Friday, March 12, 2021

Posterior Hip Dislocation Case File

Posted By: Medical Group - 3/12/2021 Post Author : Medical Group Post Date : Friday, March 12, 2021 Post Time : 3/12/2021
Posterior Hip Dislocation Case File
Eugene C. Toy, MD, Lawrence M. Ross, MD, PhD, Han Zhang, MD, Cristo Papasakelariou, MD, FACOG

A 37-year-old male accountant is picked up by his wife at his office. He enters the passenger seat of their automobile and turns to fasten the seatbelt as his wife begins to exit the parking lot. Another vehicle entering the lot strikes their vehicle head on, and he is thrown forward by the sudden deceleration. His left knee strikes the dashboard violently, and he feels a painful pop in his left hip. After ambulance transport to the hospital emergency department, he is noted to experience severe pain in the left hip region. His left lower limb is noted to be adducted and medially rotated and shorter than his right lower limb There is a painful mass in the lateral gluteal region.

What is the most likely diagnosis?
 What structures are likely to be involved in this injury?
 What clinically important structures are at potential risk?


Posterior Hip Dislocation
Summary: A 37-year-old male automobile passenger was turning to his right during a head-on collision, in which his left knee struck the dashboard. He experiences a painful pop in his left hip. His left hip is very painful, and his left lower limb is shortened, adducted, and medially rotated. A large painful mass is present in the lateral gluteal area.
Most likely diagnosis: Posterior hip dislocation, with or without acetabular fracture
Structures involved: Hip joint, including the femoral head, joint capsule and ligaments, and acetabulum
Structures at risk: Sciatic nerve

This male automobile passenger has suffered a deceleration injury in which his left knee has forcefully impacted the vehicle’s dashboard, forcing the femoral head posteriorly over the rim of the acetabulum. As he turned to reach for the seatbelt, his hip was flexed because he was in sitting position, and was adducted and medially rotated, the classic hip position for this type of injury. The painful pop was the femoral head tearing through the posterior joint capsule and ligaments. The painful lateral gluteal mass is the femoral head on the lateral aspect of the ilium, and the affected limb appears shorter than the other because of the abnormal position of the femoral head. The first step would be radiographic confirmation of the dislocation or dislocation fracture. This would be followed by urgent reduction of the dislocation to decrease the risk of avascular necrosis of the femoral head and other complications such as posttraumatic arthritis. Fracture repair, if a fracture is present, may be performed at a later time.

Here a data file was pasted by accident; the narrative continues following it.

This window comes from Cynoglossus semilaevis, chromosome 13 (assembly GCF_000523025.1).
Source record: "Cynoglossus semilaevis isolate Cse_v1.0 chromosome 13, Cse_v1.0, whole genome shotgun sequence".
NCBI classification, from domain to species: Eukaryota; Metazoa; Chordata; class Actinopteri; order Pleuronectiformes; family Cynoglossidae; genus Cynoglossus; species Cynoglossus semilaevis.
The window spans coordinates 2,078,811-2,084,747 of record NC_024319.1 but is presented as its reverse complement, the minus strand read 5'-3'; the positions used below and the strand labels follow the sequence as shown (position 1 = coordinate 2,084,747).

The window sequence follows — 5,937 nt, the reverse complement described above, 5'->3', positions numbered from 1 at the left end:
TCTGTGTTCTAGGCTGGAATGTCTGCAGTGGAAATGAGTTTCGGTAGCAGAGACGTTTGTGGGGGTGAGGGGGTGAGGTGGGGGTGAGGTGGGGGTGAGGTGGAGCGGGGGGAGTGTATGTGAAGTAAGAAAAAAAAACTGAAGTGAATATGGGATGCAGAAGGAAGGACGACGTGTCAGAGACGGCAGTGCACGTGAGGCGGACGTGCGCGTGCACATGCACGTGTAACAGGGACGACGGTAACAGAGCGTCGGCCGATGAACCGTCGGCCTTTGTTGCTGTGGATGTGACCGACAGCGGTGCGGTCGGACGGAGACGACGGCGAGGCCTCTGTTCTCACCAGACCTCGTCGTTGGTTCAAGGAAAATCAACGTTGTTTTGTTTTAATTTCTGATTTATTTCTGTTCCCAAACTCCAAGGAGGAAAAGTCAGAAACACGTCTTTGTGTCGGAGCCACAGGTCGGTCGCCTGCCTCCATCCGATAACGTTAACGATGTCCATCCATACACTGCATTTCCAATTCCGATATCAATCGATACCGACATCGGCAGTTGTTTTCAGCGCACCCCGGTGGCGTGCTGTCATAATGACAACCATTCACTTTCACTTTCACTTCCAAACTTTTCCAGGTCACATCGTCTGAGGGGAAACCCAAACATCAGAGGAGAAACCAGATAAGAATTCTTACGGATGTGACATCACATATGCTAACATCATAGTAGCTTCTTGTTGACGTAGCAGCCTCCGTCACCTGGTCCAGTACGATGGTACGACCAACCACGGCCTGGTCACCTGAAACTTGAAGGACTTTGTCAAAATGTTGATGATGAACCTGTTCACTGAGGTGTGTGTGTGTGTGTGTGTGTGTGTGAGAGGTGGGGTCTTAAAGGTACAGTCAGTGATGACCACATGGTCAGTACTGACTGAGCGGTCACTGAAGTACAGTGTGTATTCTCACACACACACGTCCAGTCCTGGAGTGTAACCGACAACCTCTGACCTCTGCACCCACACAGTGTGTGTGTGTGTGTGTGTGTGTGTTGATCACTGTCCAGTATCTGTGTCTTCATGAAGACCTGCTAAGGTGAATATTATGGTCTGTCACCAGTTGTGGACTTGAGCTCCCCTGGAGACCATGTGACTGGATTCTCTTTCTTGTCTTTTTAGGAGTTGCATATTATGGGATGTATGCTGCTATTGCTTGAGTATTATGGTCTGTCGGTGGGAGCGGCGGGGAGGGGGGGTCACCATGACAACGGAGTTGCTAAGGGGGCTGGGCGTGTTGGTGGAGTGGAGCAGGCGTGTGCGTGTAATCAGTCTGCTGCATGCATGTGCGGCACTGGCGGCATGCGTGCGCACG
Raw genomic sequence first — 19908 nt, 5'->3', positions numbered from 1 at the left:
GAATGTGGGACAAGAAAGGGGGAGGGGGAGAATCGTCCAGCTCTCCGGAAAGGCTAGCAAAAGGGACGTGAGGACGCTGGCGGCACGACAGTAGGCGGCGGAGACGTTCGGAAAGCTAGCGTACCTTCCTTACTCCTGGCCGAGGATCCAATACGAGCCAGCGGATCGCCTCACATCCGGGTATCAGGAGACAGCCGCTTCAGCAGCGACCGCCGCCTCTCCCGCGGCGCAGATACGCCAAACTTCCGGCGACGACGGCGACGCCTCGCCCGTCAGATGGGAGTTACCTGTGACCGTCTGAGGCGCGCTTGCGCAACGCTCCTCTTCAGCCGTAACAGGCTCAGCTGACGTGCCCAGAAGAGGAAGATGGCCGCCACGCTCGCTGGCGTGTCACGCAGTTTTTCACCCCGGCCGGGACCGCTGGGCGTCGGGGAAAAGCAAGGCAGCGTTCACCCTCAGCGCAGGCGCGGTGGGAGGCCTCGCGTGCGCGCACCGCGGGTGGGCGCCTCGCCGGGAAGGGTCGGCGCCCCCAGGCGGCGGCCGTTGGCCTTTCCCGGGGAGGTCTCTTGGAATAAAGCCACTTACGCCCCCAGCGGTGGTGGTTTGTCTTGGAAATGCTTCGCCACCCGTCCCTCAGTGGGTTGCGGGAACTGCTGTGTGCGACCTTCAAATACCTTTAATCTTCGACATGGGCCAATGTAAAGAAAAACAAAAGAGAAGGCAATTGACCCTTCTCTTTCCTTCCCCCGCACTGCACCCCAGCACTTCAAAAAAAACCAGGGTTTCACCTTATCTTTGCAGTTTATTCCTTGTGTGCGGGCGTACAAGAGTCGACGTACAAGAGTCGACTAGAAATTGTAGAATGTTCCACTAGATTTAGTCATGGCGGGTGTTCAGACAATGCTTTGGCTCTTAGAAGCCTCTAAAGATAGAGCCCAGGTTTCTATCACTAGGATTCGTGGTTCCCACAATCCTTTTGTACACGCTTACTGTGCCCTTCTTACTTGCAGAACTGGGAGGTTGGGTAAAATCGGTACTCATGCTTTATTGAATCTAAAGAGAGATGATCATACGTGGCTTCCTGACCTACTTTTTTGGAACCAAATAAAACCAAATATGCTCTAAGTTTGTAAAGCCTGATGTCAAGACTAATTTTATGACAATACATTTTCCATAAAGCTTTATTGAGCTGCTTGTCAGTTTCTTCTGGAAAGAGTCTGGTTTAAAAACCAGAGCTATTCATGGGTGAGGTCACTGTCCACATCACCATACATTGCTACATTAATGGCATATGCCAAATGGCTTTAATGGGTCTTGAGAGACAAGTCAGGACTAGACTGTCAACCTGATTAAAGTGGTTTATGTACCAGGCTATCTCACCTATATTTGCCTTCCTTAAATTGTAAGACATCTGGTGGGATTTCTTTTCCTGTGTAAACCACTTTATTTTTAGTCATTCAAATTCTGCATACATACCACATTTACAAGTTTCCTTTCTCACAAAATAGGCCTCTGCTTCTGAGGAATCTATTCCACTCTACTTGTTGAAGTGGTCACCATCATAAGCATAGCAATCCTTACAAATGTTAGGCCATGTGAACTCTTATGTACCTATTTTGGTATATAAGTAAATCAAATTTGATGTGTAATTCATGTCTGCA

The Hip Joint

1. Be able to describe the anatomy of the hip joint, including the proximal femur, the joint capsule and ligaments, and the acetabulum
2. Be able to describe the course of the sciatic nerve as it relates to the hip joint

HIP BONE: Os coxae, irregular flat bone formed by the fusion of the pubis, ilium, and ischium
HIP JOINT: Joint formed by the acetabulum and the head of the femur
SCIATIC NERVE: The largest nerve of the body, formed from the sacral plexus by the ventral rami of L4 through S3, anatomically uniting the common fibular and tibial nerves

The hip joint is a unique ball-and-socket joint formed by the femur and hip bone that combines stability for the transference of weight to the lower limbs and enables an erect posture, with a wide range of motion. The ball portion of the joint is formed by the head of the femur and is angled superomedially to the shaft by the neck. The large adjacent greater and lesser trochanters serve as points of attachment for muscles acting across the hip joint. The socket portion of the joint is formed by the cup-shaped acetabulum on the lateral surface of the hip bone (os coxae). The hip bone is formed by the fused ilium, ischium, and pubic bones, all of which participate in forming the acetabulum. The depth of the acetabulum is increased by a C-shaped rim of fibrocartilage called the acetabular labrum. The incomplete inferior portion of the labrum, the acetabular notch, is completed by the transverse acetabular ligament, and the weak, intraarticular ligament of the femoral head passes from the head to the acetabulum adjacent to the notch. The femoral head and the acetabulum are covered with articular cartilage.